breaking the tap.
A bottoming tap is used for — you guessed it — getting
to the bottom of blind holes. This type requires more care
when using than a spiral point tap because it draws all the
chips up out of the hole. So, you need to worry about
chip build-up which can cause binding and tap breakage.
I recommend spiral flute bottoming taps.
You will also need a tap handle, which come in two
styles. The t-handle looks like a “T” as its name suggests,
and is good for smaller tap sizes such as a 1/4” and below.
Figure 4 shows a t-handle tap being used to bottom tap
aluminum. There is also the straight handle tap wrench,
which is often larger and consists of a single straight
handle. This is good for larger taps where more leverage
is required. The third option for tapping is using a hand
tapper as shown in Figure 5. This allows you to easily
keep the tap straight when tapping. Now that we know
the tools necessary to tap, we can go over the actual
6) When you are sure your threads are fully formed,
unscrew the tap from the hole. Be careful because this is
the stage when tap breaks are easy. The tap is weakest
going backwards and if a few chips get in the way, it will
snap the tap off in the hole. If you encounter any resistance
when backing out, simply go back down a turn or so and
try to come back up.
7) Now you can clean the hole out by blowing into it with
compressed air; just be sure to wear safety glasses.
1) Obtain the correct size and type drill, tap, and tap
handle. Drill the hole to the appropriate depth, ensuring
that it stays perpendicular to the material. Next, add some
oil to the tap and hole; WD- 40 works well but there are
chemicals specifically meant for tapping (such as TapMagic
mentioned previously). If you are tapping plastic, water
will work fine.
2) Start tapping the hole by setting the tap into the hole
and slowly turning the tap handle. Be careful to keep the
tap perpendicular to the material and in line with the hole.
This is critical because if this is not straight, it will cause
your tap to break as you get deeper into the hole.
3) As you begin to cut threads, you will feel a little
resistance. The amount of resistance varies for every tap
size and material type, so judging how much is too much
comes with experience. However, if you feel like it is
surprisingly difficult to turn, stop immediately and back the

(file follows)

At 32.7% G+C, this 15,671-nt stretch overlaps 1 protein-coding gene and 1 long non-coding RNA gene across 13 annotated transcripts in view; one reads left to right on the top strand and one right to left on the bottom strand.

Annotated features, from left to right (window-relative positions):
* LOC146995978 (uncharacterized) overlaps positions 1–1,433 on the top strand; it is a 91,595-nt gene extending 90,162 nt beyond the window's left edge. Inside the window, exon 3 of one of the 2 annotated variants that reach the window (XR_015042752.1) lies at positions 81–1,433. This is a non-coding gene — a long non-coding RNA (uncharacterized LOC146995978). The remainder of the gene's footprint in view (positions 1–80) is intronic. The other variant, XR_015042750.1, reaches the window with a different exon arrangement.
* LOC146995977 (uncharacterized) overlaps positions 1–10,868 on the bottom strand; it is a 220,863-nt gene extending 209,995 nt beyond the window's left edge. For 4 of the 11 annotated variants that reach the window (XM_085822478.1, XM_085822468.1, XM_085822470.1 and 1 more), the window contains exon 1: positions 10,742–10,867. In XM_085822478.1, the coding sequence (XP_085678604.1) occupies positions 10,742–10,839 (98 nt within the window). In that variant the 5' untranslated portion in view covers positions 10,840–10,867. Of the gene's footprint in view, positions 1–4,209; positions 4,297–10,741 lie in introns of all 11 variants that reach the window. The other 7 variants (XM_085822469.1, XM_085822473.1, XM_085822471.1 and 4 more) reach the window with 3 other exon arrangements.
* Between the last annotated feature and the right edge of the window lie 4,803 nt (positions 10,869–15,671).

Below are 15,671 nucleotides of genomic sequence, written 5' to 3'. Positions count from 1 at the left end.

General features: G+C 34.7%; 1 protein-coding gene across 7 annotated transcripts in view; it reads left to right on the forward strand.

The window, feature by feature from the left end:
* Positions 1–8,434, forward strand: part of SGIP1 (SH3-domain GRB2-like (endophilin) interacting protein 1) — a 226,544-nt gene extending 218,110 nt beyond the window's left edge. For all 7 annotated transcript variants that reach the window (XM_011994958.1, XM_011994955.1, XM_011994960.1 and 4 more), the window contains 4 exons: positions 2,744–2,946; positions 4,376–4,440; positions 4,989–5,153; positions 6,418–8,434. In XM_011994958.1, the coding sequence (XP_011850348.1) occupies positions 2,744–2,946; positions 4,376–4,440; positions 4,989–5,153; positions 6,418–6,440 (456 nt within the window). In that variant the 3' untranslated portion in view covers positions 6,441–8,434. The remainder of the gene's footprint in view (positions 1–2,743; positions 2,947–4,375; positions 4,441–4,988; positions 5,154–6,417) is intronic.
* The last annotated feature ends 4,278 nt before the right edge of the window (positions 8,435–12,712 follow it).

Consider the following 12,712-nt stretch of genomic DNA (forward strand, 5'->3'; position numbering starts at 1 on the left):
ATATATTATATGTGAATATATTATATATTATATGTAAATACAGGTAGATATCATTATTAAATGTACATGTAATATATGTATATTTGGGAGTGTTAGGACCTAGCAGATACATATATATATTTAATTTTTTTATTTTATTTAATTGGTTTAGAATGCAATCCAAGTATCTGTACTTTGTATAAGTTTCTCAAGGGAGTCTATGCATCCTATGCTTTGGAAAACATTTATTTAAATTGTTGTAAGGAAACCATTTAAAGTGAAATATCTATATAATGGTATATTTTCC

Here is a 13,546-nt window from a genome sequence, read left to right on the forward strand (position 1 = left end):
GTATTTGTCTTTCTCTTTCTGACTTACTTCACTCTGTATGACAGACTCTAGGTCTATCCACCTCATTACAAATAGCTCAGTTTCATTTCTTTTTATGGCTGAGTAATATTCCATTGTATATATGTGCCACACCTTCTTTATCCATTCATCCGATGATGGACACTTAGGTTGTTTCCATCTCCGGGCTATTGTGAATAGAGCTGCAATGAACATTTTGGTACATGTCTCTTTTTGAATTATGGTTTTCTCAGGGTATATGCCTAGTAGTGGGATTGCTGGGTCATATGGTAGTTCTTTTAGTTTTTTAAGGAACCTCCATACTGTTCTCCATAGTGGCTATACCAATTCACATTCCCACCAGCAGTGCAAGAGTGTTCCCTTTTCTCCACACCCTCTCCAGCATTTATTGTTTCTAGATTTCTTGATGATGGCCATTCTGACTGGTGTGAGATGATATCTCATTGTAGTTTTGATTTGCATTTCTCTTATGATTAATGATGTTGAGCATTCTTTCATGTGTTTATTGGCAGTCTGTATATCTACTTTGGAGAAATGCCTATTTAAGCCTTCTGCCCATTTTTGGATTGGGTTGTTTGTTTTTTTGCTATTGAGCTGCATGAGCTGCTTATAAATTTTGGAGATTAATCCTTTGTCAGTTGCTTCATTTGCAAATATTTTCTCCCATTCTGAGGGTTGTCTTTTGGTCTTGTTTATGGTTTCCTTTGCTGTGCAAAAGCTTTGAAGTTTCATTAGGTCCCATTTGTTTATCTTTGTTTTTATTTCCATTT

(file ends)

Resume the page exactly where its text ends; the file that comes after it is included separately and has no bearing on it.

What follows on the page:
tap out of the hole to check things out. You may
not be in straight, the hole may be too small, or
you may not have enough cutting oil.
As a beginner, you should only be tapping by hand.
Power tapping can be done using a reversible cordless
drill but unless you want to risk breaking taps off in the
material, stick to hand tapping.
They say there are two kinds of people in this world:
those that have broken a tap and those that will. This is
because even with the proper techniques, right tools,
and extensive experience, it is very easy to break a tap!
So, what do you do when you break your first tap? One
option is to use a dremel tool and small rotary cut-off disk
to grind a slot into the broken tap. Then use a flat head
screwdriver to try and unscrew it. You can also use a center
punch and hammer to get the tap to rotate out, however,
this is easier said than done. Tap removers do exist but
only work well under perfect conditions and tend to be
expensive. I bought one a few years ago and have yet to
use it successfully. There are also chemical dissolvers you
can buy that will, over days, etch away enough of the
steel tap body allowing you can crack it out. (Obviously
they only work on aluminum, plastic and other non-ferrous
The final and most effective solution is to simply move
on and drill a hole next to it to try again. Just remember to
grind down any sharp edges from the broken tap!
In smaller robots, welding usually does not have much
4) Assuming that everything is going smoothly,
you now want to turn the tap to start cutting
threads in increments. For every two turns, you
must go backwards at least one quarter turn.
This will break up the chips and prevent binding.
5) If you are tapping a through-hole, then make
sure to tap past the edge of the hole, because the
end of the tap doesn’t cut a full size thread. If you
are tapping a blind hole, stop when you feel the
tap hit the bottom of the hole; you can tell by a
dramatic increase in resistance.
FIGURE 5. A hand tapper is used so that the tap always
remains perfectly upright and in line with the hole.
SERVO 05.2008 39